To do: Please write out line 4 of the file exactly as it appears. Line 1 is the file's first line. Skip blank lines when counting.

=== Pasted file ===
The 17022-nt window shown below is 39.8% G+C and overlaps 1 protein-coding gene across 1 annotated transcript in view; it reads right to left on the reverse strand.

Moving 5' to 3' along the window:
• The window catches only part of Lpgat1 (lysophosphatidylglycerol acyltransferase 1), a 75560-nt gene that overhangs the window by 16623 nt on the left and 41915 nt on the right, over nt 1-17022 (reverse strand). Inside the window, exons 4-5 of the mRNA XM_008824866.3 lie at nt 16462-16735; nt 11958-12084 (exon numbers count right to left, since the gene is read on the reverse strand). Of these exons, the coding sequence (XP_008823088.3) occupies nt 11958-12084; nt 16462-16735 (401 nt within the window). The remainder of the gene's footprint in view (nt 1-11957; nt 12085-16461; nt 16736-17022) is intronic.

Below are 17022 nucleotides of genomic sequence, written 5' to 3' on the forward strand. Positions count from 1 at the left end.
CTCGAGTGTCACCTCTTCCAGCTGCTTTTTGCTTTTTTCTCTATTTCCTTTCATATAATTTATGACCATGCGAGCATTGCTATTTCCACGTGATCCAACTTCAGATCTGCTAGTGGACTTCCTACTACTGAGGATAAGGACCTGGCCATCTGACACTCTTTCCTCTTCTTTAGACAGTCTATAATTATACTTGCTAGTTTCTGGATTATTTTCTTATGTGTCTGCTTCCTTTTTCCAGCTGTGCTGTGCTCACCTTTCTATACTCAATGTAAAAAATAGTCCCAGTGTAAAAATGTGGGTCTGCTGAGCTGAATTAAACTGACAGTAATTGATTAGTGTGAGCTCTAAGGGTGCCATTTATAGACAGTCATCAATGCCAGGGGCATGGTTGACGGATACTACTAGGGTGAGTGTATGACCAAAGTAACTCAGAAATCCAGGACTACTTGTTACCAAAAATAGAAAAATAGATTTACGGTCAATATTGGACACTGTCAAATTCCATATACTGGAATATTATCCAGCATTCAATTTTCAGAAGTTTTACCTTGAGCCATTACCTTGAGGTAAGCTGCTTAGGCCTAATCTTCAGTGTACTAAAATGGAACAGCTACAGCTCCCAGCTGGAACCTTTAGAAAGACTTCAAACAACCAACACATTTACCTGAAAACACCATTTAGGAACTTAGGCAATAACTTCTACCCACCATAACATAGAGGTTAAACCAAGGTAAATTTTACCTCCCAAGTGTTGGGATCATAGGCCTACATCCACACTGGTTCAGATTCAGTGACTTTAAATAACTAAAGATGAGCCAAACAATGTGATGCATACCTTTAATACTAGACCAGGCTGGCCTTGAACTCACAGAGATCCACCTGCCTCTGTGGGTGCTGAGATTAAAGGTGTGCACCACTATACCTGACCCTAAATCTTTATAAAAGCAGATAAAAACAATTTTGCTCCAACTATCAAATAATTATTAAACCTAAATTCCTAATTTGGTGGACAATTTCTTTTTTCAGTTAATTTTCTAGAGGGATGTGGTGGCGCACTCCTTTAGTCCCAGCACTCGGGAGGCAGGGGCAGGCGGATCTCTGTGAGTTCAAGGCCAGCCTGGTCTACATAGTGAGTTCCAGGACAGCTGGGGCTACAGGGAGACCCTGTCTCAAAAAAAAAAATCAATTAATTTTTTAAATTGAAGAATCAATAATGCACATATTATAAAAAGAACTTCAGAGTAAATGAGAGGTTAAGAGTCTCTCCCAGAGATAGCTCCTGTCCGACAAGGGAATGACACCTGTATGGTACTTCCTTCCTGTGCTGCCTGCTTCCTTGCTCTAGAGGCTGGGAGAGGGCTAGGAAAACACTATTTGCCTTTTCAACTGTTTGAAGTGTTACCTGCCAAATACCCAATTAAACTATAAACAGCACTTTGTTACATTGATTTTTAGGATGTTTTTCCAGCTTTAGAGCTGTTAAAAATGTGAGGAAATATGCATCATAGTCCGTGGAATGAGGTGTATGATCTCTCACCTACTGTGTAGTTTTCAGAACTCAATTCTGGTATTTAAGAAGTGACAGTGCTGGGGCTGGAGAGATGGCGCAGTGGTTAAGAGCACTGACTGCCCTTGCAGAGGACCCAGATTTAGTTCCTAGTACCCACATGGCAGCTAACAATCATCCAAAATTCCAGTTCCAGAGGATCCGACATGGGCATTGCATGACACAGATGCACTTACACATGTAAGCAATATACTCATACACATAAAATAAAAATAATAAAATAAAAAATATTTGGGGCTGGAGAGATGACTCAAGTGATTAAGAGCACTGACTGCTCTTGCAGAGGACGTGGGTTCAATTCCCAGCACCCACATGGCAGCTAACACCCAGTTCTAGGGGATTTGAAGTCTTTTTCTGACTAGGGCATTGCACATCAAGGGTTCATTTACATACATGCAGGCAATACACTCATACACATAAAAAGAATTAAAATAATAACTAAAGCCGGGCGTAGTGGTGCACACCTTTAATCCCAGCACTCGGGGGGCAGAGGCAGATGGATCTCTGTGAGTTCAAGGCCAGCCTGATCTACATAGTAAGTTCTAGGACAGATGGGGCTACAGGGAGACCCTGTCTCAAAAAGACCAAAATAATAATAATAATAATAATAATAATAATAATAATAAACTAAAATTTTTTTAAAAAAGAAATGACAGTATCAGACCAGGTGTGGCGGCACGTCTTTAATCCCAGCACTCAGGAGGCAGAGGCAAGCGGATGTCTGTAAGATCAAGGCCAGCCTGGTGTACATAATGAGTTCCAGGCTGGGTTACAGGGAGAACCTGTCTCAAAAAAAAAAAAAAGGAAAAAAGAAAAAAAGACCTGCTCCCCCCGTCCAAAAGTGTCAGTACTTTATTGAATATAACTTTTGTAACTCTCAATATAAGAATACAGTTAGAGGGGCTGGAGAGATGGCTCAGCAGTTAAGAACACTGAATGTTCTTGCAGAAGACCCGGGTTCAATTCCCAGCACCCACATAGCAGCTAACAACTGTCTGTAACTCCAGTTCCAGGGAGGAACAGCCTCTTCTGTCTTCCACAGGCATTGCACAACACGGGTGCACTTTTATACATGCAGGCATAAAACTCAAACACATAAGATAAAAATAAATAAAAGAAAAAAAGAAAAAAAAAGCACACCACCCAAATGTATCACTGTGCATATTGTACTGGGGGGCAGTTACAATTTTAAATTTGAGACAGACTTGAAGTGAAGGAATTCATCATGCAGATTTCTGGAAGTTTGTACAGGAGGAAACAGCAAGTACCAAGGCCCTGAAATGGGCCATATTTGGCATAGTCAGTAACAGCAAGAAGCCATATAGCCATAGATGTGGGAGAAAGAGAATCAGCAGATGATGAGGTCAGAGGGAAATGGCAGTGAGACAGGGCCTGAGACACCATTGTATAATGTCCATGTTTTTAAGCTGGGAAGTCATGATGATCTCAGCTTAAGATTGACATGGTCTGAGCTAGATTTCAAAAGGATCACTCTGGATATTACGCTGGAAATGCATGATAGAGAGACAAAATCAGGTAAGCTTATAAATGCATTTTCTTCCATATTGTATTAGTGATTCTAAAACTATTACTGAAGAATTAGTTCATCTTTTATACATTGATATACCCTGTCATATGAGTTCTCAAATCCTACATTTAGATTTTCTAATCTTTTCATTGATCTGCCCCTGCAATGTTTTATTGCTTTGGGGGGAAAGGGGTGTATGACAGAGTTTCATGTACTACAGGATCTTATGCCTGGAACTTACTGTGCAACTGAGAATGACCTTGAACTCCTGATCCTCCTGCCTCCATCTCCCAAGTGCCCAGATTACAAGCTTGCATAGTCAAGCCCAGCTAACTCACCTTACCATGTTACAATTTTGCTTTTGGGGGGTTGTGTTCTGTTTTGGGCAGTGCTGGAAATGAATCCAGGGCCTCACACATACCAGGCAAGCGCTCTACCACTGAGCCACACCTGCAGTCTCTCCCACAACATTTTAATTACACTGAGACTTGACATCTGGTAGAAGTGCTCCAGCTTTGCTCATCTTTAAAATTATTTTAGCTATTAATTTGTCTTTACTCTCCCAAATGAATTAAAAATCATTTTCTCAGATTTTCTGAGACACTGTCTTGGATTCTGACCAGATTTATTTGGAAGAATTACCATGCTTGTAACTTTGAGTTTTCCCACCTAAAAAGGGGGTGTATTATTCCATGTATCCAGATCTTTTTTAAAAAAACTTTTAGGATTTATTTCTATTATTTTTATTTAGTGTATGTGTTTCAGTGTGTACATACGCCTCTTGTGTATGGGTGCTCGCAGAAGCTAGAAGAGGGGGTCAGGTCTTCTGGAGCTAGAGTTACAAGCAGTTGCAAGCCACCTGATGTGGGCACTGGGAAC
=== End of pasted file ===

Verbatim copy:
Below are 17022 nucleotides of genomic sequence, written 5' to 3' on the forward strand. Positions count from 1 at the left end.